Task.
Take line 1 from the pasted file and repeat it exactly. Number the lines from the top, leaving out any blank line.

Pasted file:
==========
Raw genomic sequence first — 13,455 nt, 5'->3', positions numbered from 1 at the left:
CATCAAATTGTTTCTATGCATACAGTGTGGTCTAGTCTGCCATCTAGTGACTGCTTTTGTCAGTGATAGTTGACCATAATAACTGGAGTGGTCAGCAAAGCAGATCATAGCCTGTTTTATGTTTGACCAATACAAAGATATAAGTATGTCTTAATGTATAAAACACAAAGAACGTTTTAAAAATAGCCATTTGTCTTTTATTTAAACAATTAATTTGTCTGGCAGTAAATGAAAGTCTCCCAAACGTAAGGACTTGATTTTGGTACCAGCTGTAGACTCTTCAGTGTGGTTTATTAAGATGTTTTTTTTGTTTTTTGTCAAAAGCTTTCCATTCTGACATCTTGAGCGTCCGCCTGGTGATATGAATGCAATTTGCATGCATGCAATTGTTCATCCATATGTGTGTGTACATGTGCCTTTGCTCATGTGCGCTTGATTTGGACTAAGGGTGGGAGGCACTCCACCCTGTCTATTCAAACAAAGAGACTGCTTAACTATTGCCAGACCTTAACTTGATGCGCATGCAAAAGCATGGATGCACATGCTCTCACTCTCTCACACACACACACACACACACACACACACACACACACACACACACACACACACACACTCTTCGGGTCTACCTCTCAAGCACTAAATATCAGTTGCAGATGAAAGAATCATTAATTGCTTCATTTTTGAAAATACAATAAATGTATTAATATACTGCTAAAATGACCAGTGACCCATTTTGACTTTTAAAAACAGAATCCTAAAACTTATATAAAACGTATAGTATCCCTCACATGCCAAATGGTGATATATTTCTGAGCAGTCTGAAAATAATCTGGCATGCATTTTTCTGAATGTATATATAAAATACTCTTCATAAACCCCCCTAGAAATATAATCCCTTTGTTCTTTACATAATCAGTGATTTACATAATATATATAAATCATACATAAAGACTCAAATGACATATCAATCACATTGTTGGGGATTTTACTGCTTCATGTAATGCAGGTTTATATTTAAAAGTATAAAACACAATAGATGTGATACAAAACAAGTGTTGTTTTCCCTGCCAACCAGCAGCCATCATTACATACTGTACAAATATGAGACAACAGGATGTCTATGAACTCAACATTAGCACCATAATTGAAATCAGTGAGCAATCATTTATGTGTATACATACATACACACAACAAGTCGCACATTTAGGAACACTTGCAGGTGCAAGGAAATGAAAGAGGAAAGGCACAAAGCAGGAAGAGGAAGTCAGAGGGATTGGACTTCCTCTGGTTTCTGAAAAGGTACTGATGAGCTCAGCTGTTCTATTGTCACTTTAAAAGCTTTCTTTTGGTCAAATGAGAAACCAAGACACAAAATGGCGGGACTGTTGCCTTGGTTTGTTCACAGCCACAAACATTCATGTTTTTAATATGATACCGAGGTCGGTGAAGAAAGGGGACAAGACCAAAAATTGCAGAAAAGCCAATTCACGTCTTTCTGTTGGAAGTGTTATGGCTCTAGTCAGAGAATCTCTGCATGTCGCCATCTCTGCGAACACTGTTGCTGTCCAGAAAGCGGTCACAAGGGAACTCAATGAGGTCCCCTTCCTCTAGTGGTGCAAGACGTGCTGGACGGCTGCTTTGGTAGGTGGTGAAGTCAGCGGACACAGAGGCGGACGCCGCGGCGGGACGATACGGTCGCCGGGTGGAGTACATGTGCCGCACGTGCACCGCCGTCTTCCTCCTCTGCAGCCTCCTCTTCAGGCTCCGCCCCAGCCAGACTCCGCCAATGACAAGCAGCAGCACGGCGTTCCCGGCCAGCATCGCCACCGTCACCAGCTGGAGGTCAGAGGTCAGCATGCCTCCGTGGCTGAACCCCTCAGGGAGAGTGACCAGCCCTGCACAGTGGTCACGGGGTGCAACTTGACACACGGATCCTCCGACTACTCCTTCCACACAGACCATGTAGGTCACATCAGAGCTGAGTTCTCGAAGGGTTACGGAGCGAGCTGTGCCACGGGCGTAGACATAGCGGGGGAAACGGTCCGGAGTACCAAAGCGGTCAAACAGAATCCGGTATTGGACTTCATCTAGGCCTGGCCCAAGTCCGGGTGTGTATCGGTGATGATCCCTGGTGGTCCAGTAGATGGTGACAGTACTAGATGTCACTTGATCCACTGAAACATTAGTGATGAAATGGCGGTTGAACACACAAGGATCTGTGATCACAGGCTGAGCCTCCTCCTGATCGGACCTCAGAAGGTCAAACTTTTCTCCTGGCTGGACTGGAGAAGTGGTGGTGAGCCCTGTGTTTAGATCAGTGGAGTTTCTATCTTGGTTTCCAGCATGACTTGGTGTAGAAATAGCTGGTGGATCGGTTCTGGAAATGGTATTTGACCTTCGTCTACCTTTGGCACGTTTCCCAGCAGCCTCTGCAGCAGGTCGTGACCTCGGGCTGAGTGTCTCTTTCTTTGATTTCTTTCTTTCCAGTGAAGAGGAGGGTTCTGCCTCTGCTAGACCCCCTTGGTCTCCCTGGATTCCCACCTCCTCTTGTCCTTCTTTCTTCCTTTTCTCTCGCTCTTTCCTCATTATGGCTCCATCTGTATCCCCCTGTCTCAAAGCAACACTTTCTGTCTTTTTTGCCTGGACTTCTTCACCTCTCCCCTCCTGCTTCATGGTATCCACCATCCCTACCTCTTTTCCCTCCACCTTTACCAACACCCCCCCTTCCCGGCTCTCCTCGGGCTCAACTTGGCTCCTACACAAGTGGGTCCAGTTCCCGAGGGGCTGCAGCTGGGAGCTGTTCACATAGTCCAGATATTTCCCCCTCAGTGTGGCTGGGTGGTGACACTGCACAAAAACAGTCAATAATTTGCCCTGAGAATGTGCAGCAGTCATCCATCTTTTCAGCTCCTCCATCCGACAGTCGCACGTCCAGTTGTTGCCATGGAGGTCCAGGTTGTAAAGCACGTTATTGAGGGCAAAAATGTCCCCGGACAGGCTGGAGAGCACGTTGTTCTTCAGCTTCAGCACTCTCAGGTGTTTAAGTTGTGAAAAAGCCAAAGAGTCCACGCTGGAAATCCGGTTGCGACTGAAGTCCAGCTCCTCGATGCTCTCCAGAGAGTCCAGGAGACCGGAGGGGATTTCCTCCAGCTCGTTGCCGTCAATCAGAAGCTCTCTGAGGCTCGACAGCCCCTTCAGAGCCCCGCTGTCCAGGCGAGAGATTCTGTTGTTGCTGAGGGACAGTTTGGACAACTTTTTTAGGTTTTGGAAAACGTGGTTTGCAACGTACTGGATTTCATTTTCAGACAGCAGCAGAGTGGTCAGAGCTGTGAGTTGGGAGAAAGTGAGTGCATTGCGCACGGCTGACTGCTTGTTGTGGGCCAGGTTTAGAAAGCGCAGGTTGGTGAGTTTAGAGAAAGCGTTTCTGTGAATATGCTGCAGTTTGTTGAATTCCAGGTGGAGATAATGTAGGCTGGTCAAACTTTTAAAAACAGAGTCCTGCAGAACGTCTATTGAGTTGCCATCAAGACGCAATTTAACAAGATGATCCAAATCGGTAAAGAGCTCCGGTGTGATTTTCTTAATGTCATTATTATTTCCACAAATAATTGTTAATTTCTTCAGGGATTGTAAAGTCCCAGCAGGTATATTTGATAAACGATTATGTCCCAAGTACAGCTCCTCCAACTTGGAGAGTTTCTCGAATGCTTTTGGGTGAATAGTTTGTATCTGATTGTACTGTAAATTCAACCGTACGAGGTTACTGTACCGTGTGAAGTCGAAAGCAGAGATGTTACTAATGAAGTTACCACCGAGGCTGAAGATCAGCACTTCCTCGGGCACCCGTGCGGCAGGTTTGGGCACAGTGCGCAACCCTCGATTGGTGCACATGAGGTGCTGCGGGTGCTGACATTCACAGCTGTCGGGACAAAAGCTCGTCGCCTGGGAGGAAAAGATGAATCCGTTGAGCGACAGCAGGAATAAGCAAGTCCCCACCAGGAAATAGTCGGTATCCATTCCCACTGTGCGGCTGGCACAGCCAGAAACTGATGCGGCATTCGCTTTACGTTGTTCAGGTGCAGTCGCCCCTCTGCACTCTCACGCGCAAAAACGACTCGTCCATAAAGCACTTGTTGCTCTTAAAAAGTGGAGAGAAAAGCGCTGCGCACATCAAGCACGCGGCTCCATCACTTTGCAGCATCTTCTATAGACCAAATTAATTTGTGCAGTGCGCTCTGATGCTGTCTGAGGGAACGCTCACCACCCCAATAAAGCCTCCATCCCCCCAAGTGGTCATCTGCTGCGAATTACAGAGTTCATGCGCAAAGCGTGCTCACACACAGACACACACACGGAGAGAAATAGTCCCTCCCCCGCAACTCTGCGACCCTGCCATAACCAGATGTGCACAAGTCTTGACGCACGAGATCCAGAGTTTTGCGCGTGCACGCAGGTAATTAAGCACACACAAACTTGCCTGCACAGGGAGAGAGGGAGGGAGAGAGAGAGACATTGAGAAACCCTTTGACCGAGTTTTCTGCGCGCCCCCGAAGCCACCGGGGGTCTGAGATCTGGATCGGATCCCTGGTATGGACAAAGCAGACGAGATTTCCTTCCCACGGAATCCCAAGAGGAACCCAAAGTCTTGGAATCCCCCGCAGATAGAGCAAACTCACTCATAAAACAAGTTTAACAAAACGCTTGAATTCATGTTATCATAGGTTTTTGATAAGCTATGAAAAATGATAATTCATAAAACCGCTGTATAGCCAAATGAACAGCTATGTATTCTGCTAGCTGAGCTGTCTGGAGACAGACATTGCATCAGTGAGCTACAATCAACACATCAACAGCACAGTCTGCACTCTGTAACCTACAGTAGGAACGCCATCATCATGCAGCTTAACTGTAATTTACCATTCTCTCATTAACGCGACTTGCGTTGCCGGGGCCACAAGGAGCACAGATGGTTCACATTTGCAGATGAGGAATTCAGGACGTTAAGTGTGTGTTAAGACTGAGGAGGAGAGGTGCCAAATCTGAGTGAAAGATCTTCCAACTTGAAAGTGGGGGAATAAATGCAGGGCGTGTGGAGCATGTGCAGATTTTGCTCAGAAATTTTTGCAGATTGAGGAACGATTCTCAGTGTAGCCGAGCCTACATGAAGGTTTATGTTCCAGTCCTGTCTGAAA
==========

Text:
Raw genomic sequence first — 13,455 nt, 5'->3', positions numbered from 1 at the left: